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Ergonomics and the Aging Workforce

Ronald J Lott Ph.D, CPE


Introduction


1. As ergonomic practitioners (ergonomists) are we holistic in considering all possible ergonomic risk factors during evaluations and assessments?

2. As ergonomic practitioners (ergonomists) do we only consider the usually recognized ergonomic risk factors, i.e. repetition, frequency, forces, posture and heavy lifting?

3. As ergonomic practitioners (ergonomists) are we familiar enough with the non-worksite risk factors that may contribute to ergonomic related injuries and illnesses?

4. As ergonomic practitioners (ergonomists) do we thoroughly consider that the average age of the American workforce has been over 40 years of age for over a decade due to the “becoming of age” of the Baby Boomers, and that there are non-occupational age related medical disorders that directly contribute to the occurrence of muscular skeletal medical disorders?


Today, most manufacturing facilities find that most of their employees are over 50 years of age. Now with lay-offs, with the more senior employees remaining, will that average increase—probably.

An aged workforce provides challenges in devising and maintaining health and safety programs. This relates to the health status of workers simply because of their age and the non-occupational related medical disorders affecting their ability to tolerate exposures to workplace hazards. As such, it is possible, because of these non-occupational medical disorders, that injuries or illnesses occur, which are designated as being caused by the hazards in the workplace when in reality, the cause of many may be secondary to pre-existing non-occupational medical disorders.

Statistics indicate that the general population from which the workforce is selected has a number of age related, non-occupational medical disorders that may directly contribute to the risk factors for ergonomic related disorders. Some of these include:
  • More than 8 percent of the general population has Diabetes Mellitus a disorder which interferes with use of glucose;
  • With age the Basal Metabolic Rate decreases
  • One in three adult men and women has some form of CVD Disease (CHD), 21.2 percent have hypertension and 2.5 percent have had a stroke.
  • Among blacks, 9.6 percent have heart disease, 5.2 percent have CHD, 29.2 percent have hypertension and 3.2 percent have had a stroke.
  • Among Hispanics, 9.2 percent have heart disease, 6.0 percent have CHD, 19.6 percent have hypertension and 2.8 percent have had a stroke.
This provides a challenge for the health and safety manager, and ergonomists since the Health Insurance Portability and Accountability Act of 1996 (HIPAA) prohibits inquiries about a worker’s medical conditions except by authorized personnel. However, there are methods to protect workers without actually knowing an individual’s medical conditions. This can be accomplished with a viable system of better communication between supporting medical personnel and the facility’s safety & health personnel. Such communication requires that the ergonomic practitioner be familiar with certain non-occupational medical disorders in order to provide medical personnel appropriate information about workplace risk factors that may relate to these disorders. Since their limitations related to HIPAA are less, if sufficient information is provided, better decisions concerning the actual causes and methods of prevention can be made. To make the assumption that medical personnel always have an index of suspicion concerning the full spectrum of the specifics of workplace hazards is not sufficient.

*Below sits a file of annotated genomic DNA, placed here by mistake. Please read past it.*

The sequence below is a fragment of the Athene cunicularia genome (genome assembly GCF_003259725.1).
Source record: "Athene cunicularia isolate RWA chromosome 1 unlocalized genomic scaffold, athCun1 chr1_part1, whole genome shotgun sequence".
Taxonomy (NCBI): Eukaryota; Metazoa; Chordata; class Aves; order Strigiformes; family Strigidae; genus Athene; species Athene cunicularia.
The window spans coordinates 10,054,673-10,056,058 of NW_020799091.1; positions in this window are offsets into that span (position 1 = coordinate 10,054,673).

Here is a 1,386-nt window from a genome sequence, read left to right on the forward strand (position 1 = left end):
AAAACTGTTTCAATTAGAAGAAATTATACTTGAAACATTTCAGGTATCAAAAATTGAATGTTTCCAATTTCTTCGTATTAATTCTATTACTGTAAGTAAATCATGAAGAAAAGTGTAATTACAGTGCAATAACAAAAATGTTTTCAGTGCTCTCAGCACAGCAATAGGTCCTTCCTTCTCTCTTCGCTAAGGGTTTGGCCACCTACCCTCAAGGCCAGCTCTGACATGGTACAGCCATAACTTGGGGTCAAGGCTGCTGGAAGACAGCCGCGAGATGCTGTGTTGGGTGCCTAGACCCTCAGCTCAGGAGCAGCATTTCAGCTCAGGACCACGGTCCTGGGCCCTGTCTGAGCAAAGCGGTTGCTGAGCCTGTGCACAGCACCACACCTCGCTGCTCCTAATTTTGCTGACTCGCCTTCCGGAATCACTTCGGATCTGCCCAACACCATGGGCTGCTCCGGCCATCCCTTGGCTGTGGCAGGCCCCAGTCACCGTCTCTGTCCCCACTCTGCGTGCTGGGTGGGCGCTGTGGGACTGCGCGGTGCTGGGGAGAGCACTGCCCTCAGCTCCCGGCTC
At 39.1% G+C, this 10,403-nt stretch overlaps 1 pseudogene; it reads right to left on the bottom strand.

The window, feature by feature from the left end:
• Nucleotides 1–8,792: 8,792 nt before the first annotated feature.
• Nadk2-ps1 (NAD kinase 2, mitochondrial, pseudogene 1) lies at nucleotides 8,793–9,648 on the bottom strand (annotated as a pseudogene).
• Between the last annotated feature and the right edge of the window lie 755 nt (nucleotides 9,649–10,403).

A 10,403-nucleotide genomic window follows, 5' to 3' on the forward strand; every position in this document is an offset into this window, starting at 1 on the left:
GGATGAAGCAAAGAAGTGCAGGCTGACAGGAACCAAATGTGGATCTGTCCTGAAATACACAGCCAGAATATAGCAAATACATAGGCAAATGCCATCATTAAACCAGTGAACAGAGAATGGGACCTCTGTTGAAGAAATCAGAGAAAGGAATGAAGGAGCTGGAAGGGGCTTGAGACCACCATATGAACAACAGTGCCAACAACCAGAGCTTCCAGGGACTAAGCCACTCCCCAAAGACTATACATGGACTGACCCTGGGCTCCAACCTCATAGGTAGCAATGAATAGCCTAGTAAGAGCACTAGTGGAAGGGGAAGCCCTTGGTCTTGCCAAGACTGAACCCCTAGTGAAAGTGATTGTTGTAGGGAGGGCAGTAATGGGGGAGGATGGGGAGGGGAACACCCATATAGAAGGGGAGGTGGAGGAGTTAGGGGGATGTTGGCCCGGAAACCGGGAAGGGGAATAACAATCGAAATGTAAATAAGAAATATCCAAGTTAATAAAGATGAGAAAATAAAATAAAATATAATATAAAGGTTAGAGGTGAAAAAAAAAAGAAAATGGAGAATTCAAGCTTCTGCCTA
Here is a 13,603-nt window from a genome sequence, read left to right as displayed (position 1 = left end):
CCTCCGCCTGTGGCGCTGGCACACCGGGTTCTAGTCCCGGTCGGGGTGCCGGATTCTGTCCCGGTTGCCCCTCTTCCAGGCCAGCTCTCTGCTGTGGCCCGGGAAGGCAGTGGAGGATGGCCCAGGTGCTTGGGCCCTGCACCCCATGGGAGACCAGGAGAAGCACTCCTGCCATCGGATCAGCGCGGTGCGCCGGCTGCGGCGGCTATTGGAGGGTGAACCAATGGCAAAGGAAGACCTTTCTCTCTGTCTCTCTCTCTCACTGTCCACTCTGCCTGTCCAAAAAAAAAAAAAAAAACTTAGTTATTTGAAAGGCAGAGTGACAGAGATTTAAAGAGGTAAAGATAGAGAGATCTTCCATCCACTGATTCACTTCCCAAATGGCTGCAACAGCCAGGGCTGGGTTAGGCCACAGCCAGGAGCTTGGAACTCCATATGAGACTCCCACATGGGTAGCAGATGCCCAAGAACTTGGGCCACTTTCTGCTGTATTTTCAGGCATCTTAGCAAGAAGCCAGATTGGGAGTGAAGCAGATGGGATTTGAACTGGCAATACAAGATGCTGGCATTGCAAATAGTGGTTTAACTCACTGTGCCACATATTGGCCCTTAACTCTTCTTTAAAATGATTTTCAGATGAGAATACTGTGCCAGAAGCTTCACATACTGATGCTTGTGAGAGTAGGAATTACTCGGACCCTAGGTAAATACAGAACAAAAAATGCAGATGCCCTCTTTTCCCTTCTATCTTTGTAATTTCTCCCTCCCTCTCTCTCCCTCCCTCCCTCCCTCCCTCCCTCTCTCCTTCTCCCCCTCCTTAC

Communicating with Medical Support Personnel

The repetitious use of muscles and tendons, used frequently, requiring degrees of force, in awkward postures under certain environmental conditions requires the expenditure of energy. As such, one of the four (4) recognized sciences of ergonomics is Physiology in consideration of the consumption of energy. Energy consumption in the human body is dependent upon the availability of Oxygen and Glucose as well as the Metabolic Rate, and the health of the systems responsible for delivery of blood to body.

Krebb Cycle or Citrus Acid Cycle

The Krebb Cycle is the physiological mechanism which produces energy for use by cells from the hydrolysis of adenosine triphosphate (ATP) to adenosine diphosphate (ADP) and phosphoric acid (Pi), which releases energy. This process includes the availability of oxygen through the respiratory tract and glucose, primarily through the gastrointestinal tract. These together produce ATP or energy.

Certain non-occupational medical disorders such as Type 1 and Type 2 Diabetes Mellitus (DM) can complicate this process of energy production and availability to the cells of muscles. 8% of the general population has DM.

If the proper information is provided to medical personnel concerning the stresses of a job, the greater the index of suspicion they will have to consider the contribution of non-occupational medical disorders and that relationship to the onset of the illness or injury. As such more thorough medical evaluation and histories are likely to be conducted.